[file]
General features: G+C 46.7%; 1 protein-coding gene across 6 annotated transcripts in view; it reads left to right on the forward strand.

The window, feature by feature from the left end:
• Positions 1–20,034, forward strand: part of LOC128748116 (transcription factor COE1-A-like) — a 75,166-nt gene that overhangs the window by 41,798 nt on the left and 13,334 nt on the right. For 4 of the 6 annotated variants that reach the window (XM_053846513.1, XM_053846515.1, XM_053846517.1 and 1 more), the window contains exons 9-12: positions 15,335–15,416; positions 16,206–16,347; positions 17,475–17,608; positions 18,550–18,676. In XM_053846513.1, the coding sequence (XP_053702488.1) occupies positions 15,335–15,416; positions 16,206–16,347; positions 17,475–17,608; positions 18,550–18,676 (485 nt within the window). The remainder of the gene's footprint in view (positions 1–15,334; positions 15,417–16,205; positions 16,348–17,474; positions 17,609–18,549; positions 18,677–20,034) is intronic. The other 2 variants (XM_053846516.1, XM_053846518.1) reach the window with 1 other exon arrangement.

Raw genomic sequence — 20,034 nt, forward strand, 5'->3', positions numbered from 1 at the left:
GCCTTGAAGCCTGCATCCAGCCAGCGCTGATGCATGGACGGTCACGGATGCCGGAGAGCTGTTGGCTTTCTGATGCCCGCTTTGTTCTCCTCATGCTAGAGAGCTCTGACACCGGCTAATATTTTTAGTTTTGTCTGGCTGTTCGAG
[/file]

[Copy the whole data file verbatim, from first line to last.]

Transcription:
General features: G+C 46.7%; 1 protein-coding gene across 6 annotated transcripts in view; it reads left to right on the forward strand.

The window, feature by feature from the left end:
• Positions 1–20,034, forward strand: part of LOC128748116 (transcription factor COE1-A-like) — a 75,166-nt gene that overhangs the window by 41,798 nt on the left and 13,334 nt on the right. For 4 of the 6 annotated variants that reach the window (XM_053846513.1, XM_053846515.1, XM_053846517.1 and 1 more), the window contains exons 9-12: positions 15,335–15,416; positions 16,206–16,347; positions 17,475–17,608; positions 18,550–18,676. In XM_053846513.1, the coding sequence (XP_053702488.1) occupies positions 15,335–15,416; positions 16,206–16,347; positions 17,475–17,608; positions 18,550–18,676 (485 nt within the window). The remainder of the gene's footprint in view (positions 1–15,334; positions 15,417–16,205; positions 16,348–17,474; positions 17,609–18,549; positions 18,677–20,034) is intronic. The other 2 variants (XM_053846516.1, XM_053846518.1) reach the window with 1 other exon arrangement.

Raw genomic sequence — 20,034 nt, forward strand, 5'->3', positions numbered from 1 at the left:
GCCTTGAAGCCTGCATCCAGCCAGCGCTGATGCATGGACGGTCACGGATGCCGGAGAGCTGTTGGCTTTCTGATGCCCGCTTTGTTCTCCTCATGCTAGAGAGCTCTGACACCGGCTAATATTTTTAGTTTTGTCTGGCTGTTCGAG